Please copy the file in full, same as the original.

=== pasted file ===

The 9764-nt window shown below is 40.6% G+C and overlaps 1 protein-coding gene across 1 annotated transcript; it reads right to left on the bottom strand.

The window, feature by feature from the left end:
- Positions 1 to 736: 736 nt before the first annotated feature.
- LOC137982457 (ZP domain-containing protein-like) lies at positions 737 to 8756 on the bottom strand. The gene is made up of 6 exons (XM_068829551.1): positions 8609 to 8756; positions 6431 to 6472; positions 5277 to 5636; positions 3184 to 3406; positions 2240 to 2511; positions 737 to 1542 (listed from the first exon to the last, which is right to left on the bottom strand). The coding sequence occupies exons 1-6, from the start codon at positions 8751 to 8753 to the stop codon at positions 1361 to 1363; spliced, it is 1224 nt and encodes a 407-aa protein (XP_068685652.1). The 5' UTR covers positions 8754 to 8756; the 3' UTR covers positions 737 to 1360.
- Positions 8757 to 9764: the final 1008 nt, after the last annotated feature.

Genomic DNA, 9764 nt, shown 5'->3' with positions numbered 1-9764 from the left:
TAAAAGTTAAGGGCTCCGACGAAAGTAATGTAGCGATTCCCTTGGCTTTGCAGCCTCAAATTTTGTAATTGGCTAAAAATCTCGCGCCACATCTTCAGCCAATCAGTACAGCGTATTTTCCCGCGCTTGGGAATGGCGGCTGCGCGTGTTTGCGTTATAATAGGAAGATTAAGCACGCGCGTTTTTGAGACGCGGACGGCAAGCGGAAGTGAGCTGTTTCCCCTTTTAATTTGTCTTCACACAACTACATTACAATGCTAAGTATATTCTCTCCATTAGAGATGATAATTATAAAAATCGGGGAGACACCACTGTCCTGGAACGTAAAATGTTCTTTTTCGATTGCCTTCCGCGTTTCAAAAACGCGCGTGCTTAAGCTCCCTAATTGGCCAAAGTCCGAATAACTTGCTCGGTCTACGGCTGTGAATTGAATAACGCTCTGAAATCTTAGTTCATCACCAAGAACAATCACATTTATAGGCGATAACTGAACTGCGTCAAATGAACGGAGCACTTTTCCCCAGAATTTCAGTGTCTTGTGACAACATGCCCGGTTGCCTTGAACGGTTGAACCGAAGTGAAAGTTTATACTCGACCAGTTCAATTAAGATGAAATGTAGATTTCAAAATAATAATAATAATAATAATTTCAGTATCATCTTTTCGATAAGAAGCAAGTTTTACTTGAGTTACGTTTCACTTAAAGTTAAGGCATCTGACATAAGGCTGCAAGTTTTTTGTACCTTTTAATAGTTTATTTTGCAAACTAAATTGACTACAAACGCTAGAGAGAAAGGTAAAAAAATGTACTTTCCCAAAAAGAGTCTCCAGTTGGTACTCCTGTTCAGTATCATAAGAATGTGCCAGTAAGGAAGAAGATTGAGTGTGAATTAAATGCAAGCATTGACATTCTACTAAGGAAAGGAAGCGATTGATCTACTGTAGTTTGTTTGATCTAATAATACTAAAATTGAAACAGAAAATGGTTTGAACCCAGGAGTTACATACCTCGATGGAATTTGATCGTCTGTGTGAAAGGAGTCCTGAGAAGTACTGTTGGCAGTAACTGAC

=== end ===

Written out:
The 9764-nt window shown below is 40.6% G+C and overlaps 1 protein-coding gene across 1 annotated transcript; it reads right to left on the bottom strand.

The window, feature by feature from the left end:
- Positions 1 to 736: 736 nt before the first annotated feature.
- LOC137982457 (ZP domain-containing protein-like) lies at positions 737 to 8756 on the bottom strand. The gene is made up of 6 exons (XM_068829551.1): positions 8609 to 8756; positions 6431 to 6472; positions 5277 to 5636; positions 3184 to 3406; positions 2240 to 2511; positions 737 to 1542 (listed from the first exon to the last, which is right to left on the bottom strand). The coding sequence occupies exons 1-6, from the start codon at positions 8751 to 8753 to the stop codon at positions 1361 to 1363; spliced, it is 1224 nt and encodes a 407-aa protein (XP_068685652.1). The 5' UTR covers positions 8754 to 8756; the 3' UTR covers positions 737 to 1360.
- Positions 8757 to 9764: the final 1008 nt, after the last annotated feature.

Genomic DNA, 9764 nt, shown 5'->3' with positions numbered 1-9764 from the left:
TAAAAGTTAAGGGCTCCGACGAAAGTAATGTAGCGATTCCCTTGGCTTTGCAGCCTCAAATTTTGTAATTGGCTAAAAATCTCGCGCCACATCTTCAGCCAATCAGTACAGCGTATTTTCCCGCGCTTGGGAATGGCGGCTGCGCGTGTTTGCGTTATAATAGGAAGATTAAGCACGCGCGTTTTTGAGACGCGGACGGCAAGCGGAAGTGAGCTGTTTCCCCTTTTAATTTGTCTTCACACAACTACATTACAATGCTAAGTATATTCTCTCCATTAGAGATGATAATTATAAAAATCGGGGAGACACCACTGTCCTGGAACGTAAAATGTTCTTTTTCGATTGCCTTCCGCGTTTCAAAAACGCGCGTGCTTAAGCTCCCTAATTGGCCAAAGTCCGAATAACTTGCTCGGTCTACGGCTGTGAATTGAATAACGCTCTGAAATCTTAGTTCATCACCAAGAACAATCACATTTATAGGCGATAACTGAACTGCGTCAAATGAACGGAGCACTTTTCCCCAGAATTTCAGTGTCTTGTGACAACATGCCCGGTTGCCTTGAACGGTTGAACCGAAGTGAAAGTTTATACTCGACCAGTTCAATTAAGATGAAATGTAGATTTCAAAATAATAATAATAATAATAATTTCAGTATCATCTTTTCGATAAGAAGCAAGTTTTACTTGAGTTACGTTTCACTTAAAGTTAAGGCATCTGACATAAGGCTGCAAGTTTTTTGTACCTTTTAATAGTTTATTTTGCAAACTAAATTGACTACAAACGCTAGAGAGAAAGGTAAAAAAATGTACTTTCCCAAAAAGAGTCTCCAGTTGGTACTCCTGTTCAGTATCATAAGAATGTGCCAGTAAGGAAGAAGATTGAGTGTGAATTAAATGCAAGCATTGACATTCTACTAAGGAAAGGAAGCGATTGATCTACTGTAGTTTGTTTGATCTAATAATACTAAAATTGAAACAGAAAATGGTTTGAACCCAGGAGTTACATACCTCGATGGAATTTGATCGTCTGTGTGAAAGGAGTCCTGAGAAGTACTGTTGGCAGTAACTGAC